Can I file bankruptcy again to stop foreclosure if I already have filed twice and both were dismissed? 10 Answers as of October 27, 2016

I want to stop foreclosure on my home. I have filed twice and they were dismissed.

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Ronald K. Nims LLC | Ronald K. Nims
You need to speak with a bankruptcy lawyer. It appears that you may have abused the bankruptcy process in the past and that makes it unlikely you can stop a foreclosure.
Answer Applies to: Ohio
Replied: 10/27/2016
OlsenDaines | Rex Daines
This is a great question and the answer depends on the timing of the prior cases. If the first case was dismissed over 1 year ago, you will be able to file and stop the foreclosure, but you only have 30 days to get a hearing with the judge and convince the judge that your situation has improved and you will be able to make both the ongoing home payments and the new chapter 13 payments. If both cases were pending in the last year, you can file a new case, but there is no automatic stay and it is unlikely you will get the home lender to agree to a stay or have the judge impose a stay.
Answer Applies to: Oregon
Replied: 10/26/2016
GARCIA & GONZALES, P.C. | Richard N. Gonzales
There are a number of issues with a third filing. It is possible, but its "uphill". You would be well advised to pay an experienced BK lawyer for one hour of their time.
Answer Applies to: Colorado
Replied: 10/25/2016
A Fresh Start
A Fresh Start | Dorothy G Bunce
Unless there was an order in the one of the dismissals of your previous cases prohibiting you from filing again, you could file again but it may not do you any good unless you immediately obtain an order to reimpose or extend the stay to protect you from creditor action.
Answer Applies to: Nevada
Replied: 10/25/2016
Goldsmith & Guymon
Goldsmith & Guymon | Marjorie Guymon
No. you can file but you will not receive protection to stop the sale. Try a short sale.
Answer Applies to: Nevada
Replied: 10/25/2016
    Law Office of Michael Johnson
    Law Office of Michael Johnson | Michael Johnson
    Depends. You need to speak to an experienced attorney.
    Answer Applies to: Florida
    Replied: 10/25/2016
    The Orantes Law Firm
    The Orantes Law Firm | Giovanni Orantes
    It depends on how and why and, more importantly, when your previous cases were dismissed. Importantly, if both of your cases were still pending (that is, not yet closed) within the last 12 months, a third bankruptcy filing will not invoke that automatic stay, which is what stops foreclosures. If only one of the two was still pending in the last 12 months, then your new petition would enjoy the stay for only 30 days and you can get that extended only with a motion heard within those 30 days (which requires filing the motion well in advance). Now, even if this is your third filing in the last 12 month period, if your financial situation is different now and you file the petition sufficiently in advance of the foreclosure sale date, you may be able to file a motion to impose the stay. Ultimately you need to consult experienced bankruptcy counsel to go over all of the foregoing as well as what you can accomplish in your new case. Following through on a 13 or 11 may give you what you need.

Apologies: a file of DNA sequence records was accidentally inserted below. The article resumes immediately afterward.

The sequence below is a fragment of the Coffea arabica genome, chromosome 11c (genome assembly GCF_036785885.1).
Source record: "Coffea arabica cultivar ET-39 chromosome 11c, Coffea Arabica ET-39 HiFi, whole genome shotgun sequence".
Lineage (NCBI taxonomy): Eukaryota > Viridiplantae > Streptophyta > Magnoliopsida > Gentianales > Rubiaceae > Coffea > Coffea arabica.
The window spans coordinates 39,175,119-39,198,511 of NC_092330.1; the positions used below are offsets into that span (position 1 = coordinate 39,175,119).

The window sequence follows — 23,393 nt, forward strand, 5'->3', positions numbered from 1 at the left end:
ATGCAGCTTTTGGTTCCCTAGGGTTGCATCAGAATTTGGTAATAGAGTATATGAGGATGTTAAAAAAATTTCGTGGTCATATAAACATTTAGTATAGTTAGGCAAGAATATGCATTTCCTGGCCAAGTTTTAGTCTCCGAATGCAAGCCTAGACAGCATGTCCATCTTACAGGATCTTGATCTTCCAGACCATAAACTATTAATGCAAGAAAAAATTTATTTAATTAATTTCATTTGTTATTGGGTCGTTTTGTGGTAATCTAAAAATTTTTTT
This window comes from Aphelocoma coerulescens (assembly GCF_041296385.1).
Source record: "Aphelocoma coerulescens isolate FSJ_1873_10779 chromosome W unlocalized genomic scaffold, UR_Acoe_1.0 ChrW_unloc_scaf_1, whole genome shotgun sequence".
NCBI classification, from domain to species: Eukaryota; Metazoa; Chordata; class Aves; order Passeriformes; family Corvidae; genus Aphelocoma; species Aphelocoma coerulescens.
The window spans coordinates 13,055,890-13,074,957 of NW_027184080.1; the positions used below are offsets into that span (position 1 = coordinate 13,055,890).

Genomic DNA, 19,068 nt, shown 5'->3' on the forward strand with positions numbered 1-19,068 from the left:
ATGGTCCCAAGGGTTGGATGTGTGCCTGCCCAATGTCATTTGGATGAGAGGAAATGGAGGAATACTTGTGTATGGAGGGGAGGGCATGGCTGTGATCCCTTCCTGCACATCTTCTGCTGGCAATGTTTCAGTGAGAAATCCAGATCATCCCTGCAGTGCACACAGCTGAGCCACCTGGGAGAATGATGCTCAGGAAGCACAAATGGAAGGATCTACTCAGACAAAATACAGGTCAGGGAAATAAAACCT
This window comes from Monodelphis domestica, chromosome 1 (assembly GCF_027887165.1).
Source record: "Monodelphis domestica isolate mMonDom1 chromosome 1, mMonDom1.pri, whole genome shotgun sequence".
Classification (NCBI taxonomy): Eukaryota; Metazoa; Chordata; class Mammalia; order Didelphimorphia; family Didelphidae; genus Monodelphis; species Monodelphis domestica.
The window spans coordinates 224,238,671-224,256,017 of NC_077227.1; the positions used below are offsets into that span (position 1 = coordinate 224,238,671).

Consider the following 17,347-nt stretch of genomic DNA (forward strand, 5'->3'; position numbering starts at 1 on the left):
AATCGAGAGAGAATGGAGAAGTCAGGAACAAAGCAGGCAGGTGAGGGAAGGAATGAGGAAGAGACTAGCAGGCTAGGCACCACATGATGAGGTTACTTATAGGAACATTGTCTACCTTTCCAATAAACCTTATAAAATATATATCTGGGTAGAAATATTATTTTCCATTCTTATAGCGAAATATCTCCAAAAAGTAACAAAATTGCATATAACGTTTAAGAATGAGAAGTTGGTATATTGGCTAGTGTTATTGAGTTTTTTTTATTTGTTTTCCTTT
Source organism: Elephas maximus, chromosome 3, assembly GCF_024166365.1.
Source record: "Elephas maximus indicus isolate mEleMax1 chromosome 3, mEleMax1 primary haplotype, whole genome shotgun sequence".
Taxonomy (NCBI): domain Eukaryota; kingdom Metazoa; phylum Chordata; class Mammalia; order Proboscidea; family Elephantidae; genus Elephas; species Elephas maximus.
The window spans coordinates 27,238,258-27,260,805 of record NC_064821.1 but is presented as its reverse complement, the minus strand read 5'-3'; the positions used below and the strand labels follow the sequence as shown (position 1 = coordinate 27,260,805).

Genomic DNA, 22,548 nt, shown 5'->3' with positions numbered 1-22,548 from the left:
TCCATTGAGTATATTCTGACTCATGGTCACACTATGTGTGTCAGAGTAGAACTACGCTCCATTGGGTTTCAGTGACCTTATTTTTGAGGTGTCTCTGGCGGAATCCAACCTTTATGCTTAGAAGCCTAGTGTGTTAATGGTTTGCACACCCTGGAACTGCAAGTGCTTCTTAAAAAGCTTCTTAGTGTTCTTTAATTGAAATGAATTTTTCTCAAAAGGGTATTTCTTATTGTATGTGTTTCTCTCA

Answer Applies to: California
    Replied: 10/25/2016
    Richard B. Jacobson & Associates, LLC | Richard B. Jacobson
    You can file for a third time but you must overcome some obstacles in order to get the benefit of the automatic stay. If you had two cases pending (open) with in the last year, then you are filing the case does not create an automatic stay. Instead, you must file an appropriate motion showing that you are acting in good faith and that circumstances have changed for example that your earnings has increased measurably, or that your expenses have decreased significantly. Retaining an experienced bankruptcy lawyer is almost always a good investment.
    Answer Applies to: Wisconsin
    Replied: 10/25/2016
    Janet A. Lawson Bankruptcy Attorney
    Janet A. Lawson Bankruptcy Attorney | Janet Lawson
    Jurisdictions vary on this but some courts believe you do not get an automatic stay when you file the third case within a year of the first one being dismissed. (the language in that statute is a little unclear - some say it applies to the debtor, others say it applies to the estate to protect the trustee). You need to see competent local counsel. On a second case within a year of dismissal, you can file a motion within 30 days AND have it heard in those 30 days to keep the stay.
    Answer Applies to: California
    Replied: 10/25/2016
    Garner Law Office
    Garner Law Office | Daniel Garner
    It won't stop the foreclosure unless you immediately ask the bankruptcy court to impose the bankruptcy stay, and they won't do it unless you can overcome the presumption of "bad faith." Essentially, you have to demonstrate why your case will not get dismissed this time, what is different now, and why it is not just an attempt to prevent the creditor from exercising their lawful rights. It helps to have debt other than a mortgage.
    Answer Applies to: Oregon
    Replied: 10/25/2016
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